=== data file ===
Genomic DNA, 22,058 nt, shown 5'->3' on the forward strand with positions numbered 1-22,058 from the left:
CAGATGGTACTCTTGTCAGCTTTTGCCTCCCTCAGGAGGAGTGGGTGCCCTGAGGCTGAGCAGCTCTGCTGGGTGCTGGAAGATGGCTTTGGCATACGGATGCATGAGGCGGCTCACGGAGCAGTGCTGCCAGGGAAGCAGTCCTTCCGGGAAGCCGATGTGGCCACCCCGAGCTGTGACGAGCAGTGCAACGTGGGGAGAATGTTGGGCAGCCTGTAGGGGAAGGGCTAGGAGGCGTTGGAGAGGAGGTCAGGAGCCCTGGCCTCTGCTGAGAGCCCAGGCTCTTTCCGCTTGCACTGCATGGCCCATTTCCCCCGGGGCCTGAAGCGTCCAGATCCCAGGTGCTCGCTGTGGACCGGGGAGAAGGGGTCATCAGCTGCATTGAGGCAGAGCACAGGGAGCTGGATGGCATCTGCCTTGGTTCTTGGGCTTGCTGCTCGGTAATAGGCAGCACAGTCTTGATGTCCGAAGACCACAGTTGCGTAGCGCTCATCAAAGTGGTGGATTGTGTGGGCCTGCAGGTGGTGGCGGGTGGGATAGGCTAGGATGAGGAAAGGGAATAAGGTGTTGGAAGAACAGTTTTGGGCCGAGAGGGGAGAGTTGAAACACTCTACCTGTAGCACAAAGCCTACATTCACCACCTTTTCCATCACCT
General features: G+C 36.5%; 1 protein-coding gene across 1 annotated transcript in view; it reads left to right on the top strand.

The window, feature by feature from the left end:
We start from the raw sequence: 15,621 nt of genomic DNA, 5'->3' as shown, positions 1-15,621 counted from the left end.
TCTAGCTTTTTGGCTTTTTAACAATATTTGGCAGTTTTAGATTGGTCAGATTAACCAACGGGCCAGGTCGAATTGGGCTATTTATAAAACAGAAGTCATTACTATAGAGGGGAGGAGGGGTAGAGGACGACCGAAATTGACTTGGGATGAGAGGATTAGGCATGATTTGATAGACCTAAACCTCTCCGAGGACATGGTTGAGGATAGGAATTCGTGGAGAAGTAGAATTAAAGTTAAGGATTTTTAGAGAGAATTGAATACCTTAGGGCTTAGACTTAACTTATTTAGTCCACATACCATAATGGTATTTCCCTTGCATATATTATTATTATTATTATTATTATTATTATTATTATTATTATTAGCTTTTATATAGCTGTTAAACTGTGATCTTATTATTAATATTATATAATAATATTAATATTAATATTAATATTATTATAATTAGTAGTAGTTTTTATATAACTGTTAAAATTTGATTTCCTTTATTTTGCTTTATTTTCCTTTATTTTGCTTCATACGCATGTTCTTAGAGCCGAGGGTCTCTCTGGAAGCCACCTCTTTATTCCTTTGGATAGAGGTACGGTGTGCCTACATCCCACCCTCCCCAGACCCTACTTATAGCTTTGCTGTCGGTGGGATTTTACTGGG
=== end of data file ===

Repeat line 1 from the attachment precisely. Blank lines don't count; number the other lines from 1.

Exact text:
Genomic DNA, 22,058 nt, shown 5'->3' on the forward strand with positions numbered 1-22,058 from the left: